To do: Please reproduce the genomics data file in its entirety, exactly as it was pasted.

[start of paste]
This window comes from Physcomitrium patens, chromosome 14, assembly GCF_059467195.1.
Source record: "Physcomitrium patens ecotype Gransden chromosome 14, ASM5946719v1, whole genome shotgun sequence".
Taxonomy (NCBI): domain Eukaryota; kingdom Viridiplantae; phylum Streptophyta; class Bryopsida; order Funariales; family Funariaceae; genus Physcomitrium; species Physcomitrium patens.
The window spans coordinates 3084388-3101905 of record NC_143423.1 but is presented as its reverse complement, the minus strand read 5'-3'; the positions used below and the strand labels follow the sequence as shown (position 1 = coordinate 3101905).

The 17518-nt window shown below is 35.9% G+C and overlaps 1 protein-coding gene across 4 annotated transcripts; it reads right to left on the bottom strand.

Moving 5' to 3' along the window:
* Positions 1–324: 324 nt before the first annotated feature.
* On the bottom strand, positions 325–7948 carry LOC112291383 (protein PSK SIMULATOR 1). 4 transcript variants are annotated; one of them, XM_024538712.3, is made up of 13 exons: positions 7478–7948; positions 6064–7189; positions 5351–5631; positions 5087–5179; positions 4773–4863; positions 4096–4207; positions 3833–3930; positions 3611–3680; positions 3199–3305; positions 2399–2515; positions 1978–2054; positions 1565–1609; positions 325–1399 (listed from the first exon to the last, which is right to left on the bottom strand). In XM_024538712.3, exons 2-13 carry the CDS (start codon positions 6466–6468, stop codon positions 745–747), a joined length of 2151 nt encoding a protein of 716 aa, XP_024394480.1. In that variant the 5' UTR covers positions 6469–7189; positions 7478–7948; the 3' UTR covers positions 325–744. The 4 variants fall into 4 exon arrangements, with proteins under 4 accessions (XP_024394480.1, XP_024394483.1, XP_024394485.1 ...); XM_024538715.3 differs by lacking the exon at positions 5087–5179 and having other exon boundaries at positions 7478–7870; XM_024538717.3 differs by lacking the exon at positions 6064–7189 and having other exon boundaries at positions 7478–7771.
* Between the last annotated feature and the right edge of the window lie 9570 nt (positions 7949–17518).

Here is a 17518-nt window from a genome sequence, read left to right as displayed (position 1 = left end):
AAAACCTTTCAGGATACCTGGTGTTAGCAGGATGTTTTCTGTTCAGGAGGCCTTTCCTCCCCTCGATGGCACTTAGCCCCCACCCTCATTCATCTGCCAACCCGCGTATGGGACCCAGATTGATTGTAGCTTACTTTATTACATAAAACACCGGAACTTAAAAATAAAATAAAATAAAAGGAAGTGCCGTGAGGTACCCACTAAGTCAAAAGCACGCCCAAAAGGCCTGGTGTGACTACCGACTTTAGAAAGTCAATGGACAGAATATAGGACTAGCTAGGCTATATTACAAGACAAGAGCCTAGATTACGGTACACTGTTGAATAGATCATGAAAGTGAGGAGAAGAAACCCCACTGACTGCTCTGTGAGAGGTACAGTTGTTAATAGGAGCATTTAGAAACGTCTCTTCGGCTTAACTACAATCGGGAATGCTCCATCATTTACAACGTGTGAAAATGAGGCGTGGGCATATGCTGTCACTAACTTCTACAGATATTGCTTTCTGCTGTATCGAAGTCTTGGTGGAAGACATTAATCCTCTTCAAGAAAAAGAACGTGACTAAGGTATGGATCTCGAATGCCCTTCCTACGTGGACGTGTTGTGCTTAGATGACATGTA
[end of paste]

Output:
This window comes from Physcomitrium patens, chromosome 14, assembly GCF_059467195.1.
Source record: "Physcomitrium patens ecotype Gransden chromosome 14, ASM5946719v1, whole genome shotgun sequence".
Taxonomy (NCBI): domain Eukaryota; kingdom Viridiplantae; phylum Streptophyta; class Bryopsida; order Funariales; family Funariaceae; genus Physcomitrium; species Physcomitrium patens.
The window spans coordinates 3084388-3101905 of record NC_143423.1 but is presented as its reverse complement, the minus strand read 5'-3'; the positions used below and the strand labels follow the sequence as shown (position 1 = coordinate 3101905).

The 17518-nt window shown below is 35.9% G+C and overlaps 1 protein-coding gene across 4 annotated transcripts; it reads right to left on the bottom strand.

Moving 5' to 3' along the window:
* Positions 1–324: 324 nt before the first annotated feature.
* On the bottom strand, positions 325–7948 carry LOC112291383 (protein PSK SIMULATOR 1). 4 transcript variants are annotated; one of them, XM_024538712.3, is made up of 13 exons: positions 7478–7948; positions 6064–7189; positions 5351–5631; positions 5087–5179; positions 4773–4863; positions 4096–4207; positions 3833–3930; positions 3611–3680; positions 3199–3305; positions 2399–2515; positions 1978–2054; positions 1565–1609; positions 325–1399 (listed from the first exon to the last, which is right to left on the bottom strand). In XM_024538712.3, exons 2-13 carry the CDS (start codon positions 6466–6468, stop codon positions 745–747), a joined length of 2151 nt encoding a protein of 716 aa, XP_024394480.1. In that variant the 5' UTR covers positions 6469–7189; positions 7478–7948; the 3' UTR covers positions 325–744. The 4 variants fall into 4 exon arrangements, with proteins under 4 accessions (XP_024394480.1, XP_024394483.1, XP_024394485.1 ...); XM_024538715.3 differs by lacking the exon at positions 5087–5179 and having other exon boundaries at positions 7478–7870; XM_024538717.3 differs by lacking the exon at positions 6064–7189 and having other exon boundaries at positions 7478–7771.
* Between the last annotated feature and the right edge of the window lie 9570 nt (positions 7949–17518).

Here is a 17518-nt window from a genome sequence, read left to right as displayed (position 1 = left end):
AAAACCTTTCAGGATACCTGGTGTTAGCAGGATGTTTTCTGTTCAGGAGGCCTTTCCTCCCCTCGATGGCACTTAGCCCCCACCCTCATTCATCTGCCAACCCGCGTATGGGACCCAGATTGATTGTAGCTTACTTTATTACATAAAACACCGGAACTTAAAAATAAAATAAAATAAAAGGAAGTGCCGTGAGGTACCCACTAAGTCAAAAGCACGCCCAAAAGGCCTGGTGTGACTACCGACTTTAGAAAGTCAATGGACAGAATATAGGACTAGCTAGGCTATATTACAAGACAAGAGCCTAGATTACGGTACACTGTTGAATAGATCATGAAAGTGAGGAGAAGAAACCCCACTGACTGCTCTGTGAGAGGTACAGTTGTTAATAGGAGCATTTAGAAACGTCTCTTCGGCTTAACTACAATCGGGAATGCTCCATCATTTACAACGTGTGAAAATGAGGCGTGGGCATATGCTGTCACTAACTTCTACAGATATTGCTTTCTGCTGTATCGAAGTCTTGGTGGAAGACATTAATCCTCTTCAAGAAAAAGAACGTGACTAAGGTATGGATCTCGAATGCCCTTCCTACGTGGACGTGTTGTGCTTAGATGACATGTA